Day 6: Around the Inverness Area



Interesting—the cigarette stink was gone by morning. The de-humidifiers probably helped.

Our host here was probably the most gregarious of the three we had encountered. He got a big kick out of the fact that Paul and I sat side-by-side at the breakfast table instead of across from each other. (“First couple in 4 ½ months to do that,” says he.) It was a particularly good day for him—it was the last time this season that he would be doing the breakfast-cooking thing. He was pretty happy about that.

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Yep, we were visiting probably very close to the end of the season. How to tell: much lower costs at the B&Bs, and a little bit of ice on the car that morning. The weather had definitely taken a turn for the colder.


We found a church not too far from the B&B – St. Ninnian’s. There was a small circle of flowers and plants near the church’s entry, and I recognized almost all of them as being part of Oregon’s flora too. Geraniums, lobelia, fuchsias, azaleas, and a lot more. Since we were there much earlier than the start time of Mass, we wandered around the neighborhood a bit. Very cold—it was nice to get back in when the doors finally opened.

After church, we headed toward Stirling Castle. Our new GPS friend gave us mostly flawless directions (she had us go down a road that was blocked off at the end, just the once), and we soon ended up at our destination.


And this is where I ran out of battery juice for my camera—right as we got into the castle grounds. The other battery, fully charged, was still in the car. Oh well—my phone camera works great. Gotta love modern technology!

Warning: history lesson coming up…

From Stirling Castle was the key to the kingdom of Scotland, dominating a vast volcanic rock above the river Forth at the meeting point between Lowlands and Highlands.

Its origins are ancient and over the centuries it grew into a great royal residence and a powerful stronghold.

During the Wars of Independence, which were civil wars among the Scots as well as a struggle between Scotland and England, the castle changed hands eight times in 50 years.

And it is no accident that famous battles such as Stirling Bridge and Bannockburn took place within sight of its walls.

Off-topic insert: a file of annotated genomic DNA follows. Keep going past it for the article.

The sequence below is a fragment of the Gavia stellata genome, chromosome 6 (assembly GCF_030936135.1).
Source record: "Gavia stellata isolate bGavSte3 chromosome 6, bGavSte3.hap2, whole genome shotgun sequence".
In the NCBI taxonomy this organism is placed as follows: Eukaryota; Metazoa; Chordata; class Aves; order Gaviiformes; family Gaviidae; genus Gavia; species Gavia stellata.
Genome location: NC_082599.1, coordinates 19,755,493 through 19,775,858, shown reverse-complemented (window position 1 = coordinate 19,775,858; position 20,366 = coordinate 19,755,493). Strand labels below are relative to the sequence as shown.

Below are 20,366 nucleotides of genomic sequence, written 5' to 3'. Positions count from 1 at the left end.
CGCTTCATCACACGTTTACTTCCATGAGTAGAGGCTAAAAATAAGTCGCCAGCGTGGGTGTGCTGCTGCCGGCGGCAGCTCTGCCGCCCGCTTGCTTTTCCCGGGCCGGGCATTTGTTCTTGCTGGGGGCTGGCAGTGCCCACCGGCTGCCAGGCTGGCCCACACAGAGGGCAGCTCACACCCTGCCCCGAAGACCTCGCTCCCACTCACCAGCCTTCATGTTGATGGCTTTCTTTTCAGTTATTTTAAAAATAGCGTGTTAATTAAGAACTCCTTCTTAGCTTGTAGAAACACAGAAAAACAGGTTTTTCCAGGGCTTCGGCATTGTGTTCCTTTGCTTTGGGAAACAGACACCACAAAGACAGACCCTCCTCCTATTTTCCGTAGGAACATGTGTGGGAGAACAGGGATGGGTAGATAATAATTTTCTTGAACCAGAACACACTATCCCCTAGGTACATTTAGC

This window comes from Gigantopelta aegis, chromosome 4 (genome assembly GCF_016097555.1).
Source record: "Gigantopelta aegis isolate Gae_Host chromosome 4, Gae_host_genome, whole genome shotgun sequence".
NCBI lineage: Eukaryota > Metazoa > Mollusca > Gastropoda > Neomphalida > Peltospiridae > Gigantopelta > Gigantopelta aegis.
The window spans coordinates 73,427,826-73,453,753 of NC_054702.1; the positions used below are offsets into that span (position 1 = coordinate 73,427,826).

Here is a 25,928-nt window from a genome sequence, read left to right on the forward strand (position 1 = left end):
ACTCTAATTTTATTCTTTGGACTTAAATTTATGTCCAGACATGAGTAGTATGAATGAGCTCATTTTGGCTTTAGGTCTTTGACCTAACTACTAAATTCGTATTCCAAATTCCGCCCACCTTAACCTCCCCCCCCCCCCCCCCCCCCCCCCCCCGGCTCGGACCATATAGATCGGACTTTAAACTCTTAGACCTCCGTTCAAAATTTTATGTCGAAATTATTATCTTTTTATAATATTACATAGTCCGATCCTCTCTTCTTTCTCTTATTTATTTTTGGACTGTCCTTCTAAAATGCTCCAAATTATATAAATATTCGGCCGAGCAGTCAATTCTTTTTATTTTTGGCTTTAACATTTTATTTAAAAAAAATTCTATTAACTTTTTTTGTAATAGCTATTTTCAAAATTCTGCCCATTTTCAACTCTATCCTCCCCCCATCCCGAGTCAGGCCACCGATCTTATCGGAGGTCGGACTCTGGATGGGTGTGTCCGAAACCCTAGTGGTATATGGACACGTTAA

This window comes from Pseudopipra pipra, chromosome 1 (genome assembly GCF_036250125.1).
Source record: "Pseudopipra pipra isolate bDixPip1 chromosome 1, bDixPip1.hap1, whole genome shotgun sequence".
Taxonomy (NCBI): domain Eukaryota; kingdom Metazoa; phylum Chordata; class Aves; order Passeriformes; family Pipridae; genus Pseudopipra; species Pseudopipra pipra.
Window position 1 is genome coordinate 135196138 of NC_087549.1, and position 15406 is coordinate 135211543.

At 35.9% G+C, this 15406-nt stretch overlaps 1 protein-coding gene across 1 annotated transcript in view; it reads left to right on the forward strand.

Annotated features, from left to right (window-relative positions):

In times of peace Scottish royalty came to Stirling to enjoy its comforts, the superb hunting and to hold court – the castle was often the centre of government.

Royal building projects like the Great Hall, the Chapel Royal and the Palace of James V, marked it out as one of the most important places in all Scotland.

Infamous deeds took place here, like the murder of the earl of Douglas by James II.

It was also a childhood home of some of the most famous people in Scottish and British history, such as Mary Queen of Scots and James VI and I.

Later it became an important military base and eventually home to the Argyll and Sutherland Highlanders.

Since the last of the soldiers marched away it has seen major projects to return the main buildings to their original magnificence.

Nowadays Stirling Castle is famous internationally as one of Scotland’s must-see visitor attractions.

So now ya know.

The outside had some really good photo ops, and there weren’t a ton of people there, which also helped us to get tourist-free pictures. I was hoping that some of the rooms inside would be furnished to look like Back Then, but there was very little of that.

p1070528Stirling Monument,, which I explored last time I was here. At that time, I was standing THERE, staring over to HERE.






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There were some cool interior shots though:

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We spent most of the afternoon there, then headed for our next destinations: the Falkirk Wheel, and then The Kelpies. Paul programmed both destinations into the GPS, and off we went.


That wheel was something! We were too late to actually ride on the thing, but we did see it in action.

There’s a park of sorts around it now, and I also saw kids playing in giant hamster balls—both in the water and on the lawns. Saw a few swans too—not a common sight in Oregon, so I was almost more interested in them than I was in the Wheel. The grass in the park was mowed in circles of various sizes—very Druidic in style. It fit in well with the layout of the place.